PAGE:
Click past the break to see PenguinBot in action

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Low-Power Orientation Tracker and an Optimized Math Library for the MSP430

MSP430 Orientation Tracker

Orientation trackers can be used for a ton of different applications: tracking mishandled packages, theft notification of valuables, and navigation are just a few examples! A recent blog post from Texas Instruments discusses how to build a low-cost and low-power orientation tracker with the MSP430.

Based on the MSP430 LaunchPad and CircuitCo’s Educational BoosterPack, the orientation tracker is very simple to put together. It can also be made wireless using any of the wireless BoosterPacks with a Fuel Tank BoosterPack, or by using the BLE Booster Pack with a built in Lithium Battery circuitry. TI provide all the necessary code and design files in their reference application for getting your orientation tracker up and running. Be sure to see the device in action after the break! This project not only involves building a low-power orientation tracker, but also showcases IQmathLib, a library of optimized fixed point math functions on the MSP430. One of the more challenging aspects of using small MCUs such as the MSP430 or Arduino is how inefficient built in math libraries are. Check out the IQmathLib, it greatly improves upon the built in math functions for the MSP430.

It would be interesting to see this project modified to be a DIY pedometer or be used on a self-balancing robot. It would also be interesting to see the IQmathLib ported to other micros, such as the Arduino. Take a look and see how you can use this reference design in your own projects!

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DIY Gas Can Speakers Blast Your Tunes

Gas Can Speaker

Have you ever wanted to build your own speakers, but were a bit overwhelmed with all the information out there on cases and packaging? A recent Instructable by [Txje] goes over how to build a set of simple gas can speakers.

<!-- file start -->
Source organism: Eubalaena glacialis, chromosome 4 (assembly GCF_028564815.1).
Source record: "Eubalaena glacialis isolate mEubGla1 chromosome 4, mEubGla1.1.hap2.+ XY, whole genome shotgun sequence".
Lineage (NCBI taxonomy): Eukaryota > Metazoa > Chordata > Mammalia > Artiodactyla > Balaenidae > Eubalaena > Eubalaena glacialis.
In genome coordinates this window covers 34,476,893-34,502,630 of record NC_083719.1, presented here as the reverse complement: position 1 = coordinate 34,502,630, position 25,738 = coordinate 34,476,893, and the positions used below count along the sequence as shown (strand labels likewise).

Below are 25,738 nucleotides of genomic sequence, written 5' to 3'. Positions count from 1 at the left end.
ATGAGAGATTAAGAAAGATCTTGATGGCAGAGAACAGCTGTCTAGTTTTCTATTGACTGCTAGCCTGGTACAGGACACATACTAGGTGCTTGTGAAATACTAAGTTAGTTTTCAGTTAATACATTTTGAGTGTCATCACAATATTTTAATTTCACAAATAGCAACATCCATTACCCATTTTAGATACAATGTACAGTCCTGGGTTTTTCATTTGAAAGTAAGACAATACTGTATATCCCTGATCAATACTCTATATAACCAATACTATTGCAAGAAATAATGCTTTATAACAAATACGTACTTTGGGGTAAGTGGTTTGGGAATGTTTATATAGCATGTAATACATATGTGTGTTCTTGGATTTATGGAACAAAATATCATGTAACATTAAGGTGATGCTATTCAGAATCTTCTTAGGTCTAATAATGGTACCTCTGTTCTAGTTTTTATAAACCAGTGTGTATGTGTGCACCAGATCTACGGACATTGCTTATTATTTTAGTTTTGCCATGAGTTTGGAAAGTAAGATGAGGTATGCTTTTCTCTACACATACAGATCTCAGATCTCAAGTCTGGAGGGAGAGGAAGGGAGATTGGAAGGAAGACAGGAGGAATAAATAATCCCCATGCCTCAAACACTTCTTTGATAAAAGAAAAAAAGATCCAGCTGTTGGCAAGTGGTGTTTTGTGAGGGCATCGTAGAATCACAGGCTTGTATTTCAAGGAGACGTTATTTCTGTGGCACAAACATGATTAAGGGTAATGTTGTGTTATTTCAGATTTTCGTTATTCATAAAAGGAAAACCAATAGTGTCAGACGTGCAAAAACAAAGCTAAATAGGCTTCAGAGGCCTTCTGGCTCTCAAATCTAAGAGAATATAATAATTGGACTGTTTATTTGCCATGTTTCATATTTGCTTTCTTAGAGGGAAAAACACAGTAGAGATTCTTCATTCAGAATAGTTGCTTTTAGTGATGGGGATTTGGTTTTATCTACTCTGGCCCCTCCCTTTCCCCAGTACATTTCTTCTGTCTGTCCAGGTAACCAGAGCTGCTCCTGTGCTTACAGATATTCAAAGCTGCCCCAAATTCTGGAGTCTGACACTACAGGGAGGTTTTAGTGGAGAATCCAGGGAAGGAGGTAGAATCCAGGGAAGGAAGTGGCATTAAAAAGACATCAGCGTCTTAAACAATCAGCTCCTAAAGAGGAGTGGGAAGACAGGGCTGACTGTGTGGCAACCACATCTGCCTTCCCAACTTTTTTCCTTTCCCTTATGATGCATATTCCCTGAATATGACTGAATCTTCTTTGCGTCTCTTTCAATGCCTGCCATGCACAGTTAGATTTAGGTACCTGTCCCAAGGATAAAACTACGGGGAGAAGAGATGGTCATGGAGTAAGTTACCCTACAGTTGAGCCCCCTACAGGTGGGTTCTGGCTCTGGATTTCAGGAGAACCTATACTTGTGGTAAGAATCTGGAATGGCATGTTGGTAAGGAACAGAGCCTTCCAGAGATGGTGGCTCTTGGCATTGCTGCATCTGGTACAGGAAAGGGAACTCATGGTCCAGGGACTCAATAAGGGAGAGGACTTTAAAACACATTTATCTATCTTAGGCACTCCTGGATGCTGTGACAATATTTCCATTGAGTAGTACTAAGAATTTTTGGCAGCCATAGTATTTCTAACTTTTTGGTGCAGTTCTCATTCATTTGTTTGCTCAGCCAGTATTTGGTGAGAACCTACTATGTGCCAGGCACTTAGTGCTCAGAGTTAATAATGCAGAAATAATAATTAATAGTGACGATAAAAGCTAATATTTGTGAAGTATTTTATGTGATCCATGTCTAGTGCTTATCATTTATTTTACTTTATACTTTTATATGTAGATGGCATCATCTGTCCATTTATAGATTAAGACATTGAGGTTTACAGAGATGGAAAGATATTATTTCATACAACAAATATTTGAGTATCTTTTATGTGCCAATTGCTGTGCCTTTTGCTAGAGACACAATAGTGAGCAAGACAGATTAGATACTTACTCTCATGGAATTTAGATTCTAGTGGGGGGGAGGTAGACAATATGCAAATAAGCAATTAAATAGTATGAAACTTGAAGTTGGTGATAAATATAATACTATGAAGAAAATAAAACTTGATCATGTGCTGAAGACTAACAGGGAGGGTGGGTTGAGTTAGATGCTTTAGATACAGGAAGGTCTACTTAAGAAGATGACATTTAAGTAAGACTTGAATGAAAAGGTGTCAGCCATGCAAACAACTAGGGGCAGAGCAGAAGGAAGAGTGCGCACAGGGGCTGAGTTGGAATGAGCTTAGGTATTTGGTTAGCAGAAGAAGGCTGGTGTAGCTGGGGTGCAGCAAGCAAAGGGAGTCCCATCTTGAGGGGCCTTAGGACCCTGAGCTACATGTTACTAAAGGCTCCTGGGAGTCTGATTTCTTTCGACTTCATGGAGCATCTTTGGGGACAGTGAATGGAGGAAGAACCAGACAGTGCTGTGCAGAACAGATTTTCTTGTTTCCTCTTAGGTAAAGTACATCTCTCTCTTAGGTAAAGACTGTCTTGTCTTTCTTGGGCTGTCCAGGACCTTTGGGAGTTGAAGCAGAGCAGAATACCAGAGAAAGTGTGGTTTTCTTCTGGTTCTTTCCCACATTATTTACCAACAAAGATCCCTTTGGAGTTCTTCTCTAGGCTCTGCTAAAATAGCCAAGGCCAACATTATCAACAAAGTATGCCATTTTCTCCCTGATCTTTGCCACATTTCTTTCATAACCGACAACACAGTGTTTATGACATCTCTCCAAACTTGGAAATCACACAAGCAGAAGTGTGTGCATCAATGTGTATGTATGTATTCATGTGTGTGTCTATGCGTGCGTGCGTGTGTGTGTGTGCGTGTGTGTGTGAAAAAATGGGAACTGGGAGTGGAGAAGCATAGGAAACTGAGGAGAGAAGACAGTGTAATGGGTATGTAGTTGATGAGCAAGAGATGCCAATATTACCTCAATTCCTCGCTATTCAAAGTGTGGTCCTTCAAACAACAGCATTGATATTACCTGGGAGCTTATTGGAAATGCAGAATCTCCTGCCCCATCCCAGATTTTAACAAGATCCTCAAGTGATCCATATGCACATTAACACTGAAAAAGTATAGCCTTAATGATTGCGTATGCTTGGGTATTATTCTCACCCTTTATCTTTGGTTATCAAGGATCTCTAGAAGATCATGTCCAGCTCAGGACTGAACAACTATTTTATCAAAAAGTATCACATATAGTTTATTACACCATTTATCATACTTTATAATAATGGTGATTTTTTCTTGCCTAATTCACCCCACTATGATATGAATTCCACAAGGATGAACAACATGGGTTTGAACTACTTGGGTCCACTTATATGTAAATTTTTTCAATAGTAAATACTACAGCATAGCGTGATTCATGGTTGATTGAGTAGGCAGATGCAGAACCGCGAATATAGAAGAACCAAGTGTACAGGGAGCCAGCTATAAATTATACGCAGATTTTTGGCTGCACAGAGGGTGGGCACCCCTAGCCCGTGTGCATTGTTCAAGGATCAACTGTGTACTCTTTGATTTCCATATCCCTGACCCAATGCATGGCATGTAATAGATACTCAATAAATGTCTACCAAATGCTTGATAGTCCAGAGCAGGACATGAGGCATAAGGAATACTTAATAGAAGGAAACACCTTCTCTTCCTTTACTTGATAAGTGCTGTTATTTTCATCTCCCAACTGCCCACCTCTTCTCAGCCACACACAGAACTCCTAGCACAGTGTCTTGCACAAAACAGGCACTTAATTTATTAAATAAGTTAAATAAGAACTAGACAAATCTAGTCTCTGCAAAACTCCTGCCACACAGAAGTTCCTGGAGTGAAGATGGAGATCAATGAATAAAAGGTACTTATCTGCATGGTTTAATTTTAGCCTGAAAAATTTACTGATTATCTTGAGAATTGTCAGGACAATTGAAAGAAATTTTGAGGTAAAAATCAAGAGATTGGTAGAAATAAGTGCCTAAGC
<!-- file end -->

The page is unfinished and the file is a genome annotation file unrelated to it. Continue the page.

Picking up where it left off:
While using gas cans as speaker housings will not result in the best audiophile quality sound or be the cheapest option out there, it sure looks awesome, and is a great way to get started with building your own speakers. After testing out the speakers and electronics, holes in the gas cans are cut and the terminals and speakers are installed. “As an added bonus, the pour spout serves to release pressure in the speaker can. You can get everything you need for ~$69 from Amazon and/or Home Depot.” Not a bad price point for two very cool looking speakers.  Once you have built the speakers, now you can experiment with different fill material to see what results in better sound quality.

This is a simple, yet fun looking build. Something like this can make a nice gift for someone who spends a lot of time in their garage. What other crazy objects have you used for speaker enclosures?

We’re Not Joking Around; Something BIG is Coming

Hackaday Something BIG LogoCountdown timer, a special presentation on the first of this month, and now there’s been some weekly mystery posts. What are we playing at? We’re not playing. This is real.

That timer is now below the 10-day mark and with every passing minute we become more giddy about the unrelenting awesome that is to come. Want to know what we’re talking about without waiting until the end? Are you a clever person? Then you might just be able to figure it all out. Try to unlock the clues from past weeks, and hit the Freenode ##hackaday channel on IRC if you need some hints (we’re certainly not going to post spoilers here).

We wouldn’t mind some help with a whisper campaign as well. Spout your conspiracy theories, and your delight at solving our puzzles to whoever will listen. Get it right and you can do the “I told you so” thing for the rest of the…. oops, that would be telling.